Michael J. Altman received his Ph.D. in American Religious Cultures from Emory University. His areas of interest are American religious history, colonialism, theory and method in the study of religion, and Asian religions in American culture. Trained in the field of American religious cultures, he is interested in the ways religion is constructed through difference, conflict, and contact.
Dr. Altman is the author of Heathen, Hindoo, Hindu: American Representations of India, 1721-1893 (Oxford, 2017). Today, there are more than two million Hindus in America. But before the twentieth century, Hinduism was unknown in the United States. But while Americans did not write about “Hinduism,” they speculated at length about “heathenism,” “the religion of the Hindoos,” and “Brahmanism.” In Heathen, Hindoo, Hindu, Dr. Altman argues that this is not a mere sematic distinction-a case of more politically correct terminology being accepted over time-but a way that Americans worked out their own identities. American representations of India said more about Americans than about Hindus. For his next book length project, Dr. Altman is researching the use of American history in the formation of evangelical Protestant identities and communities. His forthcoming book, Hinduism in America (Routledge) will be published in the Spring of 2022.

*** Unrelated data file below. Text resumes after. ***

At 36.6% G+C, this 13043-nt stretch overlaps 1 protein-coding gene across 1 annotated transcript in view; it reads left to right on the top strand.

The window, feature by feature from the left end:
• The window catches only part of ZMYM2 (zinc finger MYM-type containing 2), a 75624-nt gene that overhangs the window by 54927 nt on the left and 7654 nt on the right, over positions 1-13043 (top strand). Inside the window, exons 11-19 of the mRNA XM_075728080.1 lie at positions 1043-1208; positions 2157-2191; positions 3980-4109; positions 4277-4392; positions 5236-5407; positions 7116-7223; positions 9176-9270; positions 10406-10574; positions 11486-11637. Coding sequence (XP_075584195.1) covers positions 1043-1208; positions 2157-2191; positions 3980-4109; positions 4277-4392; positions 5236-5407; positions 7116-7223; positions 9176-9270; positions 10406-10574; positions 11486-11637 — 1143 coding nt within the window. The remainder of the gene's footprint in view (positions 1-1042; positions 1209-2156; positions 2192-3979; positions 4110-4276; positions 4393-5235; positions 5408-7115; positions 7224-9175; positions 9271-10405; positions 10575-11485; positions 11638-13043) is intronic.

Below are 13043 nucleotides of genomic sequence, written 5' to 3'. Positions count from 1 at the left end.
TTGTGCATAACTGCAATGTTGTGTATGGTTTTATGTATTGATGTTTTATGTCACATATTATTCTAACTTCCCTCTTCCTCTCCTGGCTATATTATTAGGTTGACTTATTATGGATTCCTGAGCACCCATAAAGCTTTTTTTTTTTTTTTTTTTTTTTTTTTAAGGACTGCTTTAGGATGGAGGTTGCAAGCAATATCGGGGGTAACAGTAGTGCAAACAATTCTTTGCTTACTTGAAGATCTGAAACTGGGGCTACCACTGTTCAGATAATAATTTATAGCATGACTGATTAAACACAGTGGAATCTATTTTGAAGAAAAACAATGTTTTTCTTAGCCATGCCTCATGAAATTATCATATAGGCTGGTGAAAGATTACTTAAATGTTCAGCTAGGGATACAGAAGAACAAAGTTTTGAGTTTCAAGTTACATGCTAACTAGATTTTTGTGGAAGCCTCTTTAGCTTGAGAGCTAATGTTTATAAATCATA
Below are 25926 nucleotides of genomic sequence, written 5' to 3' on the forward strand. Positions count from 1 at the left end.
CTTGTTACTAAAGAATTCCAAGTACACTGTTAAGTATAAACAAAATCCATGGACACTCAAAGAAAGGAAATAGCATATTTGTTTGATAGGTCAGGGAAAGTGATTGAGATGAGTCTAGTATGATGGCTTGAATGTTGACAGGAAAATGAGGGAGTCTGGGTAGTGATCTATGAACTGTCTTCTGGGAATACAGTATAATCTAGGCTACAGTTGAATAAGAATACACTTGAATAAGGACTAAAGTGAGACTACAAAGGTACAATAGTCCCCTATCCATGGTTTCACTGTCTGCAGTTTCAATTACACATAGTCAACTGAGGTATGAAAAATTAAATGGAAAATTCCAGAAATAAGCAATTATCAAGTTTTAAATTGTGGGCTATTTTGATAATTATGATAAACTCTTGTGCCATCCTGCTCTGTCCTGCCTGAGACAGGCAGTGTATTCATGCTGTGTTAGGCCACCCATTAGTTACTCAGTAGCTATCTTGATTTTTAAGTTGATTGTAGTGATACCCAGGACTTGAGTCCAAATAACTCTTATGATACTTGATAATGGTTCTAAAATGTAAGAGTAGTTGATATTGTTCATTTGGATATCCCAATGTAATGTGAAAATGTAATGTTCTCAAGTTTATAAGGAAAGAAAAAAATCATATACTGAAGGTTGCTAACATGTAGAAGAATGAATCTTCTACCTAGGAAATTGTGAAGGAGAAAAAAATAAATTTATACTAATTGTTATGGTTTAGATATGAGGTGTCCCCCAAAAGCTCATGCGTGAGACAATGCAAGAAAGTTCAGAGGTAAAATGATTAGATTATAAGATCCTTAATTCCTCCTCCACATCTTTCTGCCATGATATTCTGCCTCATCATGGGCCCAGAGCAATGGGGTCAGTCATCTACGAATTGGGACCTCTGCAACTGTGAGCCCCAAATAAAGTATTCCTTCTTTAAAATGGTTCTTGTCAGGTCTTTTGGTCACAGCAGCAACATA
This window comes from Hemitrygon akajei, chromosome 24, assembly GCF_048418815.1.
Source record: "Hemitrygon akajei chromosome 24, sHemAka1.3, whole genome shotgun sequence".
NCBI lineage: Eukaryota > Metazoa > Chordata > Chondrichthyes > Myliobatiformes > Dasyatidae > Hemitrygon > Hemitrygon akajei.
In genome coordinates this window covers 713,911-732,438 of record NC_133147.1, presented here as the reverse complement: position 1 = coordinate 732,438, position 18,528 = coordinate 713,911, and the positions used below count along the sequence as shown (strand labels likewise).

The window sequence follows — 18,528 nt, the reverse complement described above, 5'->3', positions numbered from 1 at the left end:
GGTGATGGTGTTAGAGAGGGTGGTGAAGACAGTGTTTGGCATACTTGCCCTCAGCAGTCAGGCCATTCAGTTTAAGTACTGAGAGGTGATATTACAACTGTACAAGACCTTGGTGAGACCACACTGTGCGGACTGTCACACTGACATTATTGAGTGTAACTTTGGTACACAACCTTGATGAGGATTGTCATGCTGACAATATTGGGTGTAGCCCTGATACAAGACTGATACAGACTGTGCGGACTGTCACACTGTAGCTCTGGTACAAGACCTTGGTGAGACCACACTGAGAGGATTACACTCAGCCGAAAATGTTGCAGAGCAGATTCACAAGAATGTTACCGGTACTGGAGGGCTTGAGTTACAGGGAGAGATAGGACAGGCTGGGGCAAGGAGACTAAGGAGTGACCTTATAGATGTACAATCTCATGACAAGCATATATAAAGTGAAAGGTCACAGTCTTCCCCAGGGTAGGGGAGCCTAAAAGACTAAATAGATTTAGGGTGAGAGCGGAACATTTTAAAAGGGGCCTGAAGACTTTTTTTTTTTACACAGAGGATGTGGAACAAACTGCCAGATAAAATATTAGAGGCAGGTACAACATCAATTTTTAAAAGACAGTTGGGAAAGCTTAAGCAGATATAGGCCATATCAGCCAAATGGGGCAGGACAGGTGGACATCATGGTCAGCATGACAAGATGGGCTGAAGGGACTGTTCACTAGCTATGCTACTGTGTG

Dr. Altman is the PI, organizer, and an active mentor for the four year American Examples grant from the Luce Foundation (which bring a group of early career scholars to UA three times each year, to work on their research, teaching, and public humanities skills), the editor of the American Examples book series with the University of Alabama Press, one of the co-developers of the uncivilreligion initiative (launched in January 2022, in partnership with the Smithsonian Museum of American History, to document the role of religion in the January 2021 insurrection at the US Capitol), and also the founder and continuing supervisor for REL’s Study Religion podcast.
Along with his research, Dr. Altman teaches a range of classes in the department from REL 130: Religion, Politics, and Law to REL 450: Religion and Power in Colonial India and a variety of 500-level graduate courses (including our Foundations course on public humanities along with the history of the field). His courses are notable for their use of digital projects such as course blogs (for examples, see American Religion in America and Monks and Nones.)
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